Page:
The initiative's success in driving change across numerous institutions demonstrates the power of collaborative efforts and strategic planning in enacting meaningful and sustainable improvements in education.

A Template for Change in Higher Ed—The Prosci ADKAR Model

The Prosci ADKAR® Model is an example of a change theory in action. It provides a structured framework for implementing change, focusing on the people involved, how they experience the change process, and the preconditions necessary for successful long-term change. Prosci ADKAR Model focuses on five key stages: Awareness, Desire, Knowledge, Ability and Reinforcement.

Prosci ADKAR Model

ADKAR change theory in education

ADKAR offers a flexible, adaptable approach change leaders can use to support people through unique changes within their unique institutions. For example, a college might apply the Prosci ADKAR Model to navigate resistance to change surrounding the rollout of a new eLearning program. This would include:

  • Raising awareness among faculty about the need for eLearning to enable students and themselves to succeed in a digital future
  • Fostering a desire for change by engaging with resistance and establishing a dialogue around solutions
  • Providing the necessary training and resources to help faculty understand how to use the new program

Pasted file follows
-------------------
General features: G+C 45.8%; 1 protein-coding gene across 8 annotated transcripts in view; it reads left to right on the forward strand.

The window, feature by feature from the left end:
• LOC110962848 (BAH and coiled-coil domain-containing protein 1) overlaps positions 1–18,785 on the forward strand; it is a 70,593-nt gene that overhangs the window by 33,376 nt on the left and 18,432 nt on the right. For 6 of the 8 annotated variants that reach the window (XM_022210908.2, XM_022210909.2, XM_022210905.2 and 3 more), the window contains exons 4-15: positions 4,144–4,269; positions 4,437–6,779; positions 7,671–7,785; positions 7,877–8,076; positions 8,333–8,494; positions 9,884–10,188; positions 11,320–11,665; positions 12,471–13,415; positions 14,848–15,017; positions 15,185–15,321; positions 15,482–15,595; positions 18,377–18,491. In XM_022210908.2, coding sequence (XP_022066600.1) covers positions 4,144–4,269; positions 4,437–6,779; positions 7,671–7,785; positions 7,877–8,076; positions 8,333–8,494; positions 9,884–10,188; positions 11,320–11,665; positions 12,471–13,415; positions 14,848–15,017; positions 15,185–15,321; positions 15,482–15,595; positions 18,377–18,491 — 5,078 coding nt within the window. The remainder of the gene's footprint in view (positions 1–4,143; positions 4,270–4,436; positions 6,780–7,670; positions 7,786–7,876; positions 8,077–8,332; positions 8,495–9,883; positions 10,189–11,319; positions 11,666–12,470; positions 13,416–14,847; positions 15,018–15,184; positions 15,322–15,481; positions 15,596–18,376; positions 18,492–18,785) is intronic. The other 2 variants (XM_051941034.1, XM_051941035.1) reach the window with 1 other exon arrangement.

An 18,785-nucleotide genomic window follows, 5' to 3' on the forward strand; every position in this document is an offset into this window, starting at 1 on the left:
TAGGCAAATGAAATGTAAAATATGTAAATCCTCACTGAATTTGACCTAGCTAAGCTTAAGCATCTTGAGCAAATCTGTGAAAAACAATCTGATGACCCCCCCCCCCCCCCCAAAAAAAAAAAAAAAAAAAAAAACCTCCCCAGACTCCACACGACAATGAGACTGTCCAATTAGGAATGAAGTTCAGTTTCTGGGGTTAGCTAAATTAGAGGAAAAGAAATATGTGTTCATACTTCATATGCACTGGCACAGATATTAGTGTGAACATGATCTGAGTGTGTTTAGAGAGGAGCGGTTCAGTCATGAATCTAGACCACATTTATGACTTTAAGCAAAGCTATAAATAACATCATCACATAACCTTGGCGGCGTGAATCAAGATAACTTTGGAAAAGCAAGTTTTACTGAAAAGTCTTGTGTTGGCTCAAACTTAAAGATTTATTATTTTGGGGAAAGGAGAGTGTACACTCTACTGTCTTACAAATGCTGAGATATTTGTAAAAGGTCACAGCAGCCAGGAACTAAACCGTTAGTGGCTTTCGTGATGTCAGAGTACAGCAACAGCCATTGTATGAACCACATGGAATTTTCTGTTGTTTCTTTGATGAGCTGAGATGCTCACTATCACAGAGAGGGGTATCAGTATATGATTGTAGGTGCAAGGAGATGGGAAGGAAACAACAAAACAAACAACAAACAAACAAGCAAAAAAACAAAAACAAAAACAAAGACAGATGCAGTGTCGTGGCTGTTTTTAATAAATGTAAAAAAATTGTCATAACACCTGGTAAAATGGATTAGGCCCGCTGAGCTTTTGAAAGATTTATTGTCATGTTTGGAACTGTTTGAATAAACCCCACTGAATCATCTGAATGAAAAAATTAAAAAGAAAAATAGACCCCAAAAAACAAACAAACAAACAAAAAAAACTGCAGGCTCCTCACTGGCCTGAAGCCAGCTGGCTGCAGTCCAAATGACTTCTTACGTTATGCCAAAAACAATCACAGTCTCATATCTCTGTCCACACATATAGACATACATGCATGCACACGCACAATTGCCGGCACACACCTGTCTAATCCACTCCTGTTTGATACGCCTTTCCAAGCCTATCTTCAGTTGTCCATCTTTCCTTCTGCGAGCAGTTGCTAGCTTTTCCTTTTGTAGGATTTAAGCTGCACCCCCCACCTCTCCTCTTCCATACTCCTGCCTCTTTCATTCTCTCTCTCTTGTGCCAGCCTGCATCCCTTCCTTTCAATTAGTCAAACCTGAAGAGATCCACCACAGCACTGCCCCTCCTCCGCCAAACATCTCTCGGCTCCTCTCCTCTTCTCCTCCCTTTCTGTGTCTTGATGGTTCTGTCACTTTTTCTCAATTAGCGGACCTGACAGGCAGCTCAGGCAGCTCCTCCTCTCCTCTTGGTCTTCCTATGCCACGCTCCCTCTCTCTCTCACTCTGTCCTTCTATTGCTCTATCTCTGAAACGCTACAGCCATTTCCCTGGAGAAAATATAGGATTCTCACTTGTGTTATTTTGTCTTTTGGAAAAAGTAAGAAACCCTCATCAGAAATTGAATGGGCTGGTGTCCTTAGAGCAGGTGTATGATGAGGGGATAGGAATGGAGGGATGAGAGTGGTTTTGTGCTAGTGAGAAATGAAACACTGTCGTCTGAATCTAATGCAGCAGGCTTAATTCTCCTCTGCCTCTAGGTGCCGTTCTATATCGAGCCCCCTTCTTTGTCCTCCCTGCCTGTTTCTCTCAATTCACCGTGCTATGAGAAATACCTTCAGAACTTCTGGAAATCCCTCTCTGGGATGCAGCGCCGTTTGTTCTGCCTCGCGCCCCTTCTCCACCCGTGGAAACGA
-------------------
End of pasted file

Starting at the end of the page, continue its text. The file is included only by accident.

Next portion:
• Enabling faculty and staff to demonstrate their ability to use the eLearning program in their courses
  • Ensuring that there are mechanisms within the department to reinforce and sustain the new practices

Considering D2L’s assertion that nearly three-quarters of universities and colleges struggle with resistance during major transitions, the Prosci ADKAR Model is an excellent application of change theory for higher education, especially as part of an organizational approach to managing change like the Prosci Methodology. 

Now, let’s look at how Prosci has helped some of the largest institutions in the country drive change. 

How Prosci Enacts Change in Higher Education

As a recognized leader in change management solutions, Prosci has a track record of facilitating impactful change in higher education. Its research-based methodology, models and tools are built on decades of experience mastering the people side of change. The Prosci Methodology and training programs help organizations successfully adopt change and reap the intended benefits. The case studies below showcase the application of Prosci change theory across education:

University of Virginia (UVA)

As an institution with over 200 years of tradition and process, the University of Virginia (UVA) struggled with change fatigue and projects needing to meet outcomes. As a result, UVA embarked on an Organizational Excellence program and partnered with Prosci to enhance its capacity for change.